Irish Baseball Season Wrap Up Part Two: Indoor Facility Limitations?
The Notre Dame baseball team exploded to an 11-2 start in 2020 before the season was abruptly cut short due to the novel coronavirus pandemic.
What made this start to the season even more impressive was that a majority of the wins came against southern schools that are able to practice outside for a majority of the fall and winter.
“It’s really impressive what our guys were able to do,” Notre Dame head coach Link Jarrett said. “Our entire preseason is done in the confines of the indoor facility at Loftus. We basically have a football field.
“Then we have our indoor cages which we share with softball. Baseball and softball are in a very unique situation in terms of we're training on a space that's not really designed for our field.”
While both sports are stuck inside, the average collegiate center field fence is roughly 200 feet farther from home plate than it is on a softball field.
“Softball, because their field is smaller, they can scrimmage a little bit easier than we can,” Jarrett said. “We really can’t scrimmage in our indoor facility. The way our guys transition from our preseason into actual competition was really was impressive, and I’m proud of our coaching staff and the players for executing the things that we worked on.”
But where most baseball fans and coaches would see this situation as a disadvantage, Jarrett and his staff focused on finding the silver lining.
The fall, winter and early spring weather at the University of North Carolina Greensboro, where Jarrett was the head coach for seven years prior to taking the same position at Notre Dame, is certainly warmer than it is in South Bend, but that doesn’t mean the conditions are always ideal, either.
According to Jarrett, this can make it hard to plan practice even a day in advance.
“Where I came from in North Carolina, you might have a week or so where your field was damp, frozen, muddy and you couldn’t get out there or you really didn’t have the capability to know what you were going to be able to do until you assessed the field that afternoon,” he said. “Well, in this case, it was great knowing that for these two hours we can do A, B, C, D and that’s going to be a really good workout.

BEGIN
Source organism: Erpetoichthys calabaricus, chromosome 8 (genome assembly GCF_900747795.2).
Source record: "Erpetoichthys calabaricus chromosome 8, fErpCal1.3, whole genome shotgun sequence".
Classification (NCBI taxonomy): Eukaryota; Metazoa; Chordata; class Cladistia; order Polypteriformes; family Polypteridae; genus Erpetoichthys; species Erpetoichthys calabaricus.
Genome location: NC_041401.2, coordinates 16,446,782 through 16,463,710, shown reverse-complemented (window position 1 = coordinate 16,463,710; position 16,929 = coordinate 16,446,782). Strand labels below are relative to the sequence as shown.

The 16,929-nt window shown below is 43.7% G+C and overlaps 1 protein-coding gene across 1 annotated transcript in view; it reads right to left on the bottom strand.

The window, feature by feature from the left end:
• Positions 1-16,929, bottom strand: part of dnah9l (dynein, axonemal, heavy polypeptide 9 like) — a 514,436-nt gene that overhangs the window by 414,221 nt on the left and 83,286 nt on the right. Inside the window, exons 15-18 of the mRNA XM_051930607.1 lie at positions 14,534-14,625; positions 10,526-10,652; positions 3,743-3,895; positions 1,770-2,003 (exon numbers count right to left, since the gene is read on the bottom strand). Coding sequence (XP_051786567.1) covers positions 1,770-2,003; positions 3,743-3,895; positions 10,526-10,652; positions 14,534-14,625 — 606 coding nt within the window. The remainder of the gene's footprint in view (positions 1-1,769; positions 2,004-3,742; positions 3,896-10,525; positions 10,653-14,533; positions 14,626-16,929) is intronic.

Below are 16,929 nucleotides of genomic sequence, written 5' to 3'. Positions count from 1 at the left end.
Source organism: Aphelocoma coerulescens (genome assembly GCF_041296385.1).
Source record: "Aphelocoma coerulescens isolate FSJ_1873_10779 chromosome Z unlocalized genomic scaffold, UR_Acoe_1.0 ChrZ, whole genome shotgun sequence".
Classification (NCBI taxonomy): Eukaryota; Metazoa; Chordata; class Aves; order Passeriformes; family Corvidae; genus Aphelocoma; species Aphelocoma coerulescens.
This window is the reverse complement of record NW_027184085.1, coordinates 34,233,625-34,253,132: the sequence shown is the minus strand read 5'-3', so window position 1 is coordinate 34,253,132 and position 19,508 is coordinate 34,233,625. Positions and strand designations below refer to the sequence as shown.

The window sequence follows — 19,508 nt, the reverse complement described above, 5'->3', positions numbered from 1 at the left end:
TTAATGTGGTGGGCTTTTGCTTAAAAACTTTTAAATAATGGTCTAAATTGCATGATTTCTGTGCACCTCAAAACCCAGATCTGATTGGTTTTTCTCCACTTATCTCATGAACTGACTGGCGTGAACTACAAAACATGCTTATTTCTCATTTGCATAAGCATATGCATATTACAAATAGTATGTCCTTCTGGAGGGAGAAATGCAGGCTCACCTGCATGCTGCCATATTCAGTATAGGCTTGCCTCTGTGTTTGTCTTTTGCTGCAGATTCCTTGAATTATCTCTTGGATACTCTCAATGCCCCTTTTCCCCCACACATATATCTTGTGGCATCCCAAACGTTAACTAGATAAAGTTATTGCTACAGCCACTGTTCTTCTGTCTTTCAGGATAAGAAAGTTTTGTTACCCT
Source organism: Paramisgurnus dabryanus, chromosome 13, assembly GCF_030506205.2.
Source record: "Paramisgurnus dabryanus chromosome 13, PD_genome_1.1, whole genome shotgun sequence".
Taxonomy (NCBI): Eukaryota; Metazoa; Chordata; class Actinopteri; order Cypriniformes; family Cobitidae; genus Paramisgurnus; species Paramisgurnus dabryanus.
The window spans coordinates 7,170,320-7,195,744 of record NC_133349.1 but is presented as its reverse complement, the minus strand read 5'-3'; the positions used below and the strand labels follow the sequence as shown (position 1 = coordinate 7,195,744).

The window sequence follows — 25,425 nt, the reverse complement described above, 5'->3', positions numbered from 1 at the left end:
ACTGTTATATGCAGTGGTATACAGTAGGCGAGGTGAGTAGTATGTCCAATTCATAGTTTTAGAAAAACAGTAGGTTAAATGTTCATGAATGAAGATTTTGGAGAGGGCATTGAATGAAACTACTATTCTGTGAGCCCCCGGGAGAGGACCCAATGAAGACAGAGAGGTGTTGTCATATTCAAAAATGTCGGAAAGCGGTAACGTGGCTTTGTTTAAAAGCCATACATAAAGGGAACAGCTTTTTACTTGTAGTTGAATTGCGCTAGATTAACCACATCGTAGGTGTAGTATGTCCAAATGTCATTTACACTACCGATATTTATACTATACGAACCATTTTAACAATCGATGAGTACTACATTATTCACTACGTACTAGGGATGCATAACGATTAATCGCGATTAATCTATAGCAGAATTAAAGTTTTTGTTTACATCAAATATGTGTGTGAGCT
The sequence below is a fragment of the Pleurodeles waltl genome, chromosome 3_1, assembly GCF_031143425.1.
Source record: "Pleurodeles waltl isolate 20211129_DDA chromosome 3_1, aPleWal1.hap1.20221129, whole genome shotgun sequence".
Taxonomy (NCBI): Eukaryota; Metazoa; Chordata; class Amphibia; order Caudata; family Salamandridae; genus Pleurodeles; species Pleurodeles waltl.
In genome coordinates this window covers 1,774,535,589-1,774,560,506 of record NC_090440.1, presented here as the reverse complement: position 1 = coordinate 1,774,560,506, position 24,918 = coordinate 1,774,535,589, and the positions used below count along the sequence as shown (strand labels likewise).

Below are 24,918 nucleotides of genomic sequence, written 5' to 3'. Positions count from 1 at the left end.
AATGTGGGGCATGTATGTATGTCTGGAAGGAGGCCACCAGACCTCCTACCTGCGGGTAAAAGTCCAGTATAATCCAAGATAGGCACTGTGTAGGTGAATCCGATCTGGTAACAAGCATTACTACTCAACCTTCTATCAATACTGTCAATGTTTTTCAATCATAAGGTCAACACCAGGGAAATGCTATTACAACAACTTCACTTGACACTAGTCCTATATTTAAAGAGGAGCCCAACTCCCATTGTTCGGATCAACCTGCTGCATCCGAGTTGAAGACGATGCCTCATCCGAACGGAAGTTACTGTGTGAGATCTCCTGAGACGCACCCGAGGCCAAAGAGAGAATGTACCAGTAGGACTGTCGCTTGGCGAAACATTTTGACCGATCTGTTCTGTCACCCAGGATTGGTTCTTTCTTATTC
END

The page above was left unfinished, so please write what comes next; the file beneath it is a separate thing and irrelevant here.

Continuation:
“Even though you're inside, the consistency of knowing you could plan it out and go do it was awesome.”
A big focus during those well-planned and executed indoor practices? Base running.
No wonder the team is fourth out of 298 division one baseball teams in stolen bases per game.
Included in Jarrett’s base running lessons were how and when to steal home, a situation that came to fruition in the third contest of the series against North Carolina when freshman Jack Brannigan reached third base in the seventh inning of a close ball game.
“I always work on that at least twice in the preseason,” Jarrett said. “You’ve got to work on it from a left-handed pitcher standpoint, what that was like, so they know which step is the rocker steps to actually start delivery. In case the guy steps off, they have to have enough poise to really see what's happening.”
Knowing that bullpen pitcher Max Alba’s delivery from the windup lasted a little more than 3.1 seconds, Jarrett put in the call to Brannigan and cleanup hitter Niko Kavadas while the pitcher warmed up. If the pitcher went from the windup, Kavadas would take the first pitch while Brannigan took off for home.
The play worked to perfection.
With roughly 40 games left to play when the season was canceled, it's impossible to know if the Jarrett and the Notre Dame program could have continued to play at such a high level, but the team was well prepared in its first 13 games, despite barely having a chance to get outside.
Perhaps the team had yet to hit its stride?